- Research Panels: Another common approach is using organizations that specialize in recruiting people. They have very large databases or people who opt-in to research studies. It’s a great way to source large quantities of respondents and very diverse respondents. However, it is a more expensive approach than using an internal database.
6. Find The Stories In Your Data
Once your data is in, it’s time to find the interesting or unexpected results. You can use a wide variety of approaches—charts and graphs, correlations, regressions—to see where the story takes you.
This is also the time to slice and dice your data by those unique groups or segments you initially earmarked as interesting. This will let you see if, in fact, there are additional interesting findings.
7. Publish Your Original Research
Last but not least, it’s time to make your findings public. This means crafting an approachable report that makes your research easy to digest. Here are some of our rules of thumb:
- No Jargon: Unless it’s extremely relevant to a niche industry, cut the jargon. Use direct, simple language.
- Charts & Graphs: Wherever possible, use easy-to-follow charts and graphs to visualize your findings. It makes it shareable, meaning it’s more likely to get picked up.
- Key Findings: Land on 6-7 really interesting, unique findings. These will structure your report, keep things approachable, and make it easy for journalists to pinpoint the salient ideas.
When your report is done, make it live and widely available. Usually, this means publishing it on your website to make it easily found.
How To Get PR Outlets To Learn About Your Research
Once your report is live, it’s ready for journalists. But, just because you built it, doesn’t mean they will come. You have to do a few extra steps to make people aware and excited about covering your research.
1. Write An (Embargoed) Press Release: Press releases are small teasers. They give high level information about the report and often include quotes from your company’s senior executive and/or research lead. Journalists use these to see if they should review the full report, and often pull information from the release into their final articles. Be sure to embargo it. That means give it to journalists before you push the report live. This gives them time to write about it before it’s old news.
2. Privately Share The Report: Prepare a private version of your report that you can share via PDF. You can also send this to journalists in advance to get them excited about the findings.
3. Build A List Of Relevant Journalists: Find journalists that cover your research topic. You only want to share your research with people who will actually care about it.
4. Pitch Your Report: Last but not least, you need to pitch your report. This means doing cold outreaches to journalists, piquing their interest, and sharing the press release and private report.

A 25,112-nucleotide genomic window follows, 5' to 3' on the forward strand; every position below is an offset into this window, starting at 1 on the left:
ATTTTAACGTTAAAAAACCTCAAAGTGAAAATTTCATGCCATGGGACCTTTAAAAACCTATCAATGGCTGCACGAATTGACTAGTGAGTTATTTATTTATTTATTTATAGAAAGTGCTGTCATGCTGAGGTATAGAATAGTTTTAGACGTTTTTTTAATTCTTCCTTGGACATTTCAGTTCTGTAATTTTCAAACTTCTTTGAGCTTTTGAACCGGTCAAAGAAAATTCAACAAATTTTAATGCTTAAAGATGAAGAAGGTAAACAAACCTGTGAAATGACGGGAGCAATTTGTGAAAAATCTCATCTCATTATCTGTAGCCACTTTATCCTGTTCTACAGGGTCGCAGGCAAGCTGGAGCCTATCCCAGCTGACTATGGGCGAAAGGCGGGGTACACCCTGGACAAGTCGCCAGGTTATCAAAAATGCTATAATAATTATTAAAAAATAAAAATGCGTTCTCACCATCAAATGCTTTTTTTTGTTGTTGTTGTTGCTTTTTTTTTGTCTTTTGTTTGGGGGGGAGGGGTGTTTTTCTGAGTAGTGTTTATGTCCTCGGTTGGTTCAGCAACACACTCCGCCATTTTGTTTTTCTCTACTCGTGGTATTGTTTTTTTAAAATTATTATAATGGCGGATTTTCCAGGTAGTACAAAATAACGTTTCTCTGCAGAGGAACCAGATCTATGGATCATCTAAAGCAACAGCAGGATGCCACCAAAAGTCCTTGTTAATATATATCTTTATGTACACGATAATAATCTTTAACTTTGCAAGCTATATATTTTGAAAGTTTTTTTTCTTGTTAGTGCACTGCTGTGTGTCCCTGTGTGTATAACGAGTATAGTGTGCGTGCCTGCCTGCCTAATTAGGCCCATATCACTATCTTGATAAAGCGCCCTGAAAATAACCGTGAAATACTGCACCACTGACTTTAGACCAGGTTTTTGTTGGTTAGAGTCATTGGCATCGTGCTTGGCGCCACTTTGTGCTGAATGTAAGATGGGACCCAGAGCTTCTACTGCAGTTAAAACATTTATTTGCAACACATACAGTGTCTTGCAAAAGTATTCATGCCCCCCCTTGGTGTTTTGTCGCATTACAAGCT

Keep in mind that PR isn’t guaranteed. However, the steps above ensure that you do everything possible to get your report picked up.
The Incremental Benefits of Original Research On Marketing Activities
So far, we’ve focused exclusively on using original research to get PR. That alone is a major win for any organization. However, the benefits don’t stop there.
In fact, one of the reasons companies make the investment in original research is that it fuels a wide range of short- and long-term marketing activities.
Organic Search / SEO – A major way to get new customers is to make it easy for them to find you on Google, Bing, and other search engines. Original research helps with this. Every time a PR outlet mentions your report, they almost always link to the report itself. This is called an inbound link. Inbound links are powerful signals to search engines that demonstrate your website’s quality. The more inbound links, the more search engines will be likely to show your website in searches.
Multi-Channel Content – A powerful marketing activity is content marketing. That is, the creation of blogs, eBooks, white papers and other types of content that engage people and help show off your organization. They give people another excuse to link to your website (more inbound links!) and they give you a reason to reach out via email and social to share your content.
Original research is an incredible way to fuel your content marketing activities for many, many months. Take a look at the diagram on the right to see how this all plays out.
It all starts with that original research report you published. Any single report begets a series of eBooks or white papers where you can expound on a single idea uncovered within the report itself. These are opportunities to add in your perspectives or best practices to show how they align with, or address, those research findings.
Each of these longer content pieces can then be split into smaller, shorter blog posts. From there, each blog post can produce 4-5 unique social media posts for sharing across different social media platforms.
That’s months of content…thanks to one original research report.